8. With a small knife, cut around the edge of each well and remove the cup-cakes carefully with a Chinese soup spoon. Use the point of the spoon to lift the cupcake away from the mould, gently prising the edges of the cup cake from the well, then working your way down until the cake lifts away from the mould.
  9. If the first batch of cupcakes is not crisp enough, stir a tablespoon or two of the remaining lime water into the batter. Just be careful not to add too much or the flavour of the batter will be diluted. If, on the other hand, the cup cakes are too brittle, then stir in a few tablespoons of coconut cream. Repeat until all the batter and topping is used, greasing the wells in between batches.
  10. Serve as single cup-cakes or as culinary Siamese twins in pairs.

Caramelised white sticky rice with sesame seeds


  • ½ cup white sticky rice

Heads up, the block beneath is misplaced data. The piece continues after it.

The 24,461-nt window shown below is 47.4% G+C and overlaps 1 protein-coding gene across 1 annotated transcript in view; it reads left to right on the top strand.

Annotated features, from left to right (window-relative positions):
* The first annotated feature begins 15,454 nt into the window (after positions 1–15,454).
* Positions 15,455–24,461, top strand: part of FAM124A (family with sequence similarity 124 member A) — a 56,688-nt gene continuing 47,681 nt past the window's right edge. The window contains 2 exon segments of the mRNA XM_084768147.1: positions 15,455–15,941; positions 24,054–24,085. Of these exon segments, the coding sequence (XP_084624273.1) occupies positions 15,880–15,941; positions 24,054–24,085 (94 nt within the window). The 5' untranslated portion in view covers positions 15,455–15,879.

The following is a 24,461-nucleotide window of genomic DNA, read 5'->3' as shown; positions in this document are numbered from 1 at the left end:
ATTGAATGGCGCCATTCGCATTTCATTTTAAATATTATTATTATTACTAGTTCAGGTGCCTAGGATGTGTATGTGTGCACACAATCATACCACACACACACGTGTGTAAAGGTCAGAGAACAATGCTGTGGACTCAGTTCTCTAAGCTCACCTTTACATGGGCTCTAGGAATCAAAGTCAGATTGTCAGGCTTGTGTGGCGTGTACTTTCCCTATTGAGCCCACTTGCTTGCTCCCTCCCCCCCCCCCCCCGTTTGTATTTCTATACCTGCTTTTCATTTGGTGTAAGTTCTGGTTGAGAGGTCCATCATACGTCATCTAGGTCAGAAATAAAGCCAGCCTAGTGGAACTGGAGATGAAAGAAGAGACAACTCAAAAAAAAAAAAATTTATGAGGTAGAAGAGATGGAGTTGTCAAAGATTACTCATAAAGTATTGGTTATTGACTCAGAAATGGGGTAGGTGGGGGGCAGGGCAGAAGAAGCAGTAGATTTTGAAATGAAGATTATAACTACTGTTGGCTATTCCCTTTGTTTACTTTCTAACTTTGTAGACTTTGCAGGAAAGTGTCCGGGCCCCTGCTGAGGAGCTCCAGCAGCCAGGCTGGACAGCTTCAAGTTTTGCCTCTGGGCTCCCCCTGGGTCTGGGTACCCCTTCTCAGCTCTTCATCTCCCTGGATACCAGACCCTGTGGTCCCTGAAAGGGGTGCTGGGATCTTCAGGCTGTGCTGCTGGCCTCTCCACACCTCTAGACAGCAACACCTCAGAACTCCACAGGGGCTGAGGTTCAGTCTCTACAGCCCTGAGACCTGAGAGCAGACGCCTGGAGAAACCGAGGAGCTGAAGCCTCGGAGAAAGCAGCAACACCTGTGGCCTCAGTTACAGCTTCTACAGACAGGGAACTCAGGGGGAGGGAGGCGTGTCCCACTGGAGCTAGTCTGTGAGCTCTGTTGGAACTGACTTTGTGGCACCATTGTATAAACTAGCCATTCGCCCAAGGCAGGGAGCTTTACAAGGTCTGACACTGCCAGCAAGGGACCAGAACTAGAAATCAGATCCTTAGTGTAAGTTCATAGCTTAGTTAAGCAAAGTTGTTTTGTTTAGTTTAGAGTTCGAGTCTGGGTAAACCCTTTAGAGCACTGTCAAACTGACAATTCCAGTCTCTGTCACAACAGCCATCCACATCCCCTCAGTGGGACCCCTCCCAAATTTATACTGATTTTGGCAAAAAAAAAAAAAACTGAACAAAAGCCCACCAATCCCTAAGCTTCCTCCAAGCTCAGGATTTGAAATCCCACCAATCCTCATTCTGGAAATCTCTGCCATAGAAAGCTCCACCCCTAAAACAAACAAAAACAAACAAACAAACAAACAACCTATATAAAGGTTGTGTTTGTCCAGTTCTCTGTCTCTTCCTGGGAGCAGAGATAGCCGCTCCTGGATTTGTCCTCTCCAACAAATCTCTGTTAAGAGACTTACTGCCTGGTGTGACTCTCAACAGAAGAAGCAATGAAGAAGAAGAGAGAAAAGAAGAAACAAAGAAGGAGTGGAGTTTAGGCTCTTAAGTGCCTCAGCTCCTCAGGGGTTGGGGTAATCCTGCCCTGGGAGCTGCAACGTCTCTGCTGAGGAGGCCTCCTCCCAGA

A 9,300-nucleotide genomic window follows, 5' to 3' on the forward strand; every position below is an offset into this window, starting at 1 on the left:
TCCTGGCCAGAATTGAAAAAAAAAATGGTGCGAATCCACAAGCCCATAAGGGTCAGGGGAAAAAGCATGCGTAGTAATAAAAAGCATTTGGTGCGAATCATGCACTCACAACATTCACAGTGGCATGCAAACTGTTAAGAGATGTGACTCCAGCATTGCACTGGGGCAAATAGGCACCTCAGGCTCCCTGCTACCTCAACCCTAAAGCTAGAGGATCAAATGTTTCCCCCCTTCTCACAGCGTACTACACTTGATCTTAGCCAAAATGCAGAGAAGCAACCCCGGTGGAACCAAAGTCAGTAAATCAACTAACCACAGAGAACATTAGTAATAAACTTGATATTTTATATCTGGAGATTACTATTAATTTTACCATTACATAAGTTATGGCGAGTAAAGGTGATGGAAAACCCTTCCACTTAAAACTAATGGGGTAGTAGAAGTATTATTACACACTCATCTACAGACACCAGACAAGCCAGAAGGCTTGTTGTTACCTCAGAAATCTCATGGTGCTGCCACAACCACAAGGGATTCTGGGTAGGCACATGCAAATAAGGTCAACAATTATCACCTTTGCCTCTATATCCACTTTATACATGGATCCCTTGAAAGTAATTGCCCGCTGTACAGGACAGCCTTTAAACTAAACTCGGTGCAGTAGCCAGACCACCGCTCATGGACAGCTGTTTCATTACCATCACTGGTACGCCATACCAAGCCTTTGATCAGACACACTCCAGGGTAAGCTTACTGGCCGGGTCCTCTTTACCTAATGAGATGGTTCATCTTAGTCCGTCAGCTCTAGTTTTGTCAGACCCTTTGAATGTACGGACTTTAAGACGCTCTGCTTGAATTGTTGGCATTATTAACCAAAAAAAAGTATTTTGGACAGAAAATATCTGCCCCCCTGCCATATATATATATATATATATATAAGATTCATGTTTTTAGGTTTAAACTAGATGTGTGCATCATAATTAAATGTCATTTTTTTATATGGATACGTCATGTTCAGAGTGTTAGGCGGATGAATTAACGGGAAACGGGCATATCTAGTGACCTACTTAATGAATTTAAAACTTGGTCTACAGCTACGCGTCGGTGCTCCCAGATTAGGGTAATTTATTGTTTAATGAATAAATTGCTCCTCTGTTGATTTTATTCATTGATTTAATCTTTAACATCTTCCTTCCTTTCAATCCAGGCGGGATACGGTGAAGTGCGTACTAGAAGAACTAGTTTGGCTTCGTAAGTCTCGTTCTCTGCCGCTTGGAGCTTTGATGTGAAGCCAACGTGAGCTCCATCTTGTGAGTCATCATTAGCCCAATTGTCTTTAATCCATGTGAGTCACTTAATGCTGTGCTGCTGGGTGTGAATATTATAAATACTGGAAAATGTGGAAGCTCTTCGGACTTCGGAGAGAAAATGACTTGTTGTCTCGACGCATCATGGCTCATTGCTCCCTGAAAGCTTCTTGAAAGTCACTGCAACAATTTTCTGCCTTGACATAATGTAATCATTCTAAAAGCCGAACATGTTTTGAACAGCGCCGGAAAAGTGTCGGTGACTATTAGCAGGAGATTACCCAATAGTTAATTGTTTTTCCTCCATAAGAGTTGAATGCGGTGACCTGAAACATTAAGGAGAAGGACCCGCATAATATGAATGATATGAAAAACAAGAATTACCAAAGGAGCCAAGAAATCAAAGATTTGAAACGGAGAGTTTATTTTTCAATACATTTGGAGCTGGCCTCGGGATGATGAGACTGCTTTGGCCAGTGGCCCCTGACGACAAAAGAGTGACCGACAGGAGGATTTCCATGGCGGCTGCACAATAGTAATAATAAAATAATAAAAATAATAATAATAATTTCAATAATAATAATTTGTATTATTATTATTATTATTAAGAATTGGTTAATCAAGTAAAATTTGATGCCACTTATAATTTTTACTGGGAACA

• 1/3 cup shaved palm sugar
  • Pinch of salt – optional
  • 1 teaspoon sesame seeds


This is a sticky and slightly crunchy confection with a deep golden colour that can be found in every market and on most streets. In Thailand, this dessert is set in a mould and cut into squares, but it can simply be left to harden in a bowl then spooned out.

  • Soak the sticky rice in plenty of water for at least 3 hours or overnight.

  • Drain the rice, rinse and place in a steamer; normally the raw grains of rice cling together, so they rarely fall through the holes, but if you’re feeling cautious line the steamer with some rinsed muslin (cheese-cloth). Make sure the rice is not piled too high in the centre, nor too widely spread, so that it cooks evenly, and keep the water level below the steamer high to ensure there is plenty of steam. Steam the rice until tender (test some grains from the area where the mound of rice is deepest). This should take about 25-35 minutes.

  • Remove the rice from the steamer and spread it out on a plate to cool for about 20 minutes, turning and breaking it up into smaller pieces so it doesn’t become one large soggy clump. Once the rice is cool, carefully crumble the pieces without breaking the grains.

  • Heat the palm sugar (with a pinch of salt, if you want) in a small saucepan or brass wok and simmer over a medium heat, stirring vigilantly, until it caramelises to a rich dark brown. Be careful not to let it scorch – you’ll smell it when it approaches that stage.